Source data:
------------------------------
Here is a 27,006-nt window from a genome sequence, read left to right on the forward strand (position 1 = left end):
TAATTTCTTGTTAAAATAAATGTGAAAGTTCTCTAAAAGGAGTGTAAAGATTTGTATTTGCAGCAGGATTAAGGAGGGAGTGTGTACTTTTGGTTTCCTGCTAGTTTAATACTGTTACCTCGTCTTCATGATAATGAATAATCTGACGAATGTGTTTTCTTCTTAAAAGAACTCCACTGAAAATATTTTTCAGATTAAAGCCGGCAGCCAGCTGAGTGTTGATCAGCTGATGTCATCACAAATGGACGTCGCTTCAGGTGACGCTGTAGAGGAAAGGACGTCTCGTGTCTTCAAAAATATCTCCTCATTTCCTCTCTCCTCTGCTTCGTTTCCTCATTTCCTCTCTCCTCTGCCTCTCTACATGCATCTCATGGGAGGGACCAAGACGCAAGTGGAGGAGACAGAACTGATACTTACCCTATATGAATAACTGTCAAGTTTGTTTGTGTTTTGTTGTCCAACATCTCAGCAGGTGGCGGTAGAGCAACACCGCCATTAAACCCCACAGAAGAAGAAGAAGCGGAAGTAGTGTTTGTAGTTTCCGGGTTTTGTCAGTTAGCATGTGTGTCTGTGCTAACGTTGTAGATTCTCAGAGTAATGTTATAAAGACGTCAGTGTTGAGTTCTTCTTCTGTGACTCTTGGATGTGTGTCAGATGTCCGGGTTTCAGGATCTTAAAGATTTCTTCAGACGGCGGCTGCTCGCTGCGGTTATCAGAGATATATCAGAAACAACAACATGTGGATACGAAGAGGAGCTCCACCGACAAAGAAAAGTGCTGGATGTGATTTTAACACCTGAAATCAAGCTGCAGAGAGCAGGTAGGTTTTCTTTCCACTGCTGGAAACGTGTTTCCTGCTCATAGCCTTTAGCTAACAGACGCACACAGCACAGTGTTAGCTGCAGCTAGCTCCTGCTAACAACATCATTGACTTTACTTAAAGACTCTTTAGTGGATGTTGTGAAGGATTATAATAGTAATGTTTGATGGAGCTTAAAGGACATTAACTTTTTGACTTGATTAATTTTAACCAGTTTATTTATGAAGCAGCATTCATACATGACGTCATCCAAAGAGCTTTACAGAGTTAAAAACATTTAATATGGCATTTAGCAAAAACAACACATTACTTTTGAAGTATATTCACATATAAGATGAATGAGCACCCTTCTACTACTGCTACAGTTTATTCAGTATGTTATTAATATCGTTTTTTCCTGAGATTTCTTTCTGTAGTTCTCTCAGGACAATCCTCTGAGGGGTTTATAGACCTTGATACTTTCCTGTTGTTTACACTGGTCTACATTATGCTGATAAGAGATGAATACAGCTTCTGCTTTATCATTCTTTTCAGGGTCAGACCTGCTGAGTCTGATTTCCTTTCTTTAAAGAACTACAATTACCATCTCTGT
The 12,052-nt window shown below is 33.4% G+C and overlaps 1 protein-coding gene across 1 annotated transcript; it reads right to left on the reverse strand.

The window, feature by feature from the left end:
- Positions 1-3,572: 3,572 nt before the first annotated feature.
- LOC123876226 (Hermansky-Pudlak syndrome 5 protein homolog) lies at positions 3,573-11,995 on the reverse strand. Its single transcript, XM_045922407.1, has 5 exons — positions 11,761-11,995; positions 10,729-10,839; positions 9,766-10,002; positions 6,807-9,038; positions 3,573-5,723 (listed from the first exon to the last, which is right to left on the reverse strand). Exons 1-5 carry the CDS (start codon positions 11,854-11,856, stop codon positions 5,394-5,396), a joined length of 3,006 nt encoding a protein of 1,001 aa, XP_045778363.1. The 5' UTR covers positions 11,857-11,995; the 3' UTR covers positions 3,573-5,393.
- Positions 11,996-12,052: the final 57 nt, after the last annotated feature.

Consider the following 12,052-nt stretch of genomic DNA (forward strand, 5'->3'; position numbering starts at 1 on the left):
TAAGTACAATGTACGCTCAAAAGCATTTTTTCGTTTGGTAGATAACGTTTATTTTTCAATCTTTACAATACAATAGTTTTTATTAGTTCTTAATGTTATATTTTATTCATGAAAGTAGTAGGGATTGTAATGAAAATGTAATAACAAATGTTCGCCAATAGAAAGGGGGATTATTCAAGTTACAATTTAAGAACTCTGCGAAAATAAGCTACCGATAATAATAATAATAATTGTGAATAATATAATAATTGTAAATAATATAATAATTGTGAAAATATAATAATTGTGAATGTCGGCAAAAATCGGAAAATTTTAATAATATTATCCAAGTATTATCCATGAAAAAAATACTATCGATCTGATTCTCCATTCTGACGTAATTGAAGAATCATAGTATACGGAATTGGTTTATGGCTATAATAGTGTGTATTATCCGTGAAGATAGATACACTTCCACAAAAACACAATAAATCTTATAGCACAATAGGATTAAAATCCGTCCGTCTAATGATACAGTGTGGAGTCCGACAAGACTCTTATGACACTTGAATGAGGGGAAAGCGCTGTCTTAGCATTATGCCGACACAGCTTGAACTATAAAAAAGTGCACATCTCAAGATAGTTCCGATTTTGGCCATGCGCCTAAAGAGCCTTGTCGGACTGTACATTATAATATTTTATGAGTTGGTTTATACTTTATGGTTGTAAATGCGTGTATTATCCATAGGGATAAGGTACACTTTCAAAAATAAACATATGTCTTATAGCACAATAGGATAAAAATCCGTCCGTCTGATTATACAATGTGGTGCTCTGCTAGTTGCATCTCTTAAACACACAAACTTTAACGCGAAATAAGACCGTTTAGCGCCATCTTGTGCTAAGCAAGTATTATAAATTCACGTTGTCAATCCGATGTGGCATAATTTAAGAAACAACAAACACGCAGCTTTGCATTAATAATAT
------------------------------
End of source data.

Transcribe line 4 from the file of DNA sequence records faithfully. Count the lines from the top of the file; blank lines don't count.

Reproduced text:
The window, feature by feature from the left end: